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TheKiteMag 50 the Committed Raf Shaper 34 1200x800 - The Committed: Rafael Raso

The Committed: Rafael Raso

Brazilian-born Rafael Raso spent his childhood watching and learning the skills needed for board shaping. He now lives on the south coast of England where he started his own shaping business. Hats off to him, as he also holds down two other jobs so he can keep his shaping business going, and still manages to find time to kite himself. True dedication…

PHOTOS: Howard Kearley and Mike Hillman
TheKiteMag 50 the Committed Raf Shaper 5 scaled - The Committed: Rafael Raso

Talk us through your kiting journey and what kit you use.

I started kiting in 2015. I had my first lesson in Tarifa and immediately felt it was the best sport I’d ever done. I have a strong connection with the ocean, and kiting just connects everything together… it’s amazing. My local spot is Lancing Beach and Shoreham on the south coast of the UK. It is a lovely, friendly location, especially good at low tide in a southwesterly. Autumn and winter is my favorite time of the year, we almost always get small to medium waves then. The summer can get very busy and brings flatter water. My first kite was a CORE Nexus – I remember having the only CORE kite in the sky at Lancing Beach back when I started. Now I use North – their Carve 7m is my favorite kite – and of course I ride my own boards.

Tell us how you got into shaping boards and learnt the skills needed?

My mother owned a surf shop in São Paulo, Brazil. I remember the shaping room but I was very young and wasn’t allowed to go in there because of the dust and smelly chemicals like polyester resin. Unfortunately, after being robbed more than 10 times my mother decided to close the shop… A few years later the same shaper from there, Ricardo Pizano, opened a small surfboard factory at the end of my road. After school I would head straight there and spend hours at the window watching Ricardo hand shaping surfboards. After he finished I used to ask him questions and ask if I could take the offcuts home so I could make mini surfboards with them… Great memories…

I started shaping my own boards in 2017. I contacted a few old school friends and asked for help with some tips and advice. When I told them I wanted to start my own surfboard business and shape strapless kitesurf boards, they all said that I was crazy… that the market is oversaturated, and it would be nearly impossible to get anywhere… that the big brands out there dominate the market and the mass production of surfboards makes things really difficult for artisans like myself to make a living just shaping surfboards. However I didn’t listen to them and in 2018 I launched PUZZLE SURFBOARDS…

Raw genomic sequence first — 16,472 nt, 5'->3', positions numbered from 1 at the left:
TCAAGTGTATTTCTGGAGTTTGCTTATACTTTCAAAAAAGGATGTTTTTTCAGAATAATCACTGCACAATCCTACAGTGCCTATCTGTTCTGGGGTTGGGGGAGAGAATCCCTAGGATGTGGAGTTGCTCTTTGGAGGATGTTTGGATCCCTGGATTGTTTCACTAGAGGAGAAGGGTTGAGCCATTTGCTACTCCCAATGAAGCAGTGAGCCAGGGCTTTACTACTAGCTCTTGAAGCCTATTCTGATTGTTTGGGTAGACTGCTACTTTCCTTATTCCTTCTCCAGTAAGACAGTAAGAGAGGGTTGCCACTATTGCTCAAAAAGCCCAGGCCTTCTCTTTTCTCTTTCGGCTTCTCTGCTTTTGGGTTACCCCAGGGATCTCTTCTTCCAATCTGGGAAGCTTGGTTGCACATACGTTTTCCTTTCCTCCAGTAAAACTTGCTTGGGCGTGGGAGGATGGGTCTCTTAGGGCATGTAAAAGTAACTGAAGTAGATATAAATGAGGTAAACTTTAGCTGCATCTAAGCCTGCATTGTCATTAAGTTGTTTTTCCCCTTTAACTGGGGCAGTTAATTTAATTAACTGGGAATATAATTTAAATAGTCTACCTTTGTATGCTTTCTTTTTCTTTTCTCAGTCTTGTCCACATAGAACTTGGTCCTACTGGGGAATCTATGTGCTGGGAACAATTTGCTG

It can take years and years to learn the skills needed but thanks to the modern world and technology you can speed up the process. I still hand shape most of my boards and I really want to keep doing this, however when the time comes, if I have to embrace the world of computers to help me out I will. Everyday there’s something new to learn. I’m learning along with my own mistakes and making progress along the way – this is the beauty of shaping surfboards.

And is the shaping your full-time job?

I would love if that was the case! However I have two other jobs to help pay the bills. I shape surfboards between 3am and 7am. Then from 7.30am until 2pm I run a small mobile coffee bar in a converted, 37-year-old horse box, and from 2pm until 5.30pm I deliver roast coffee products to restaurants, pubs and coffee shops. I’ve been living this lifestyle for over three years and often feel I want to stop everything else I do and just shape boards… Until this happens I can’t stop thinking about it… I have my shaping room in a business unit and I built another workshop at the back of my garden so I can work on weekends and evenings from home.

You also have a family. When do you have time to kitesurf?! And do you do any other sports?

In winter on weekends I go out for two hours or so if the wind is good. And in summer I can kite after work and sometimes have an early session before work. I did practice Brazilian Jiu Jitsu for 10 years and I have skateboarded for a long time as well. I love surfing and sometimes paddleboard with Renzo my little boy. I have done a few trips to the wave pool in Bristol which is really fun.

Any other favorite kite spots?

I love Camber Sands in the UK or Wissant in France, just a three-hour drive from my house. When I visit my family in Italy or Brazil I always take my kites. Next year I’m planning five weeks in Costa Rica, kiting and surfing.

You’re sure to bump into some other shapers there! Do you take inspiration from other shapers?

Sure, I have a big list! But my top four are my UK mentor, John Isaac of Squire Surfboards who is always there for me, Daniel Thomson of Tomo Surfboards who shapes incredible kitesurf boards, Hayden Cox of Haydenshapes who really took his business to another level (check out his book, New Wave Vision), and Matt Kazuma Kinoshita of Kazuma Surfboards who has been a real master for over 40 years and hand crafts surfboards only.

Have you thought about how to make your boards more eco-friendly?

100% yes. Unfortunately this mass production of boards overseas is a big problem for the environment and there’s so many people out there who probably don’t even know where the boards are made and by whom… I only use epoxy resin which generally doesn’t cause any problems with atmospheric pollution. I use blanks from US Blanks to shape my boards – they are probably one of the best in terms of recycling offcuts and are the first solar-powered surfboard blanks manufacturer in the US.

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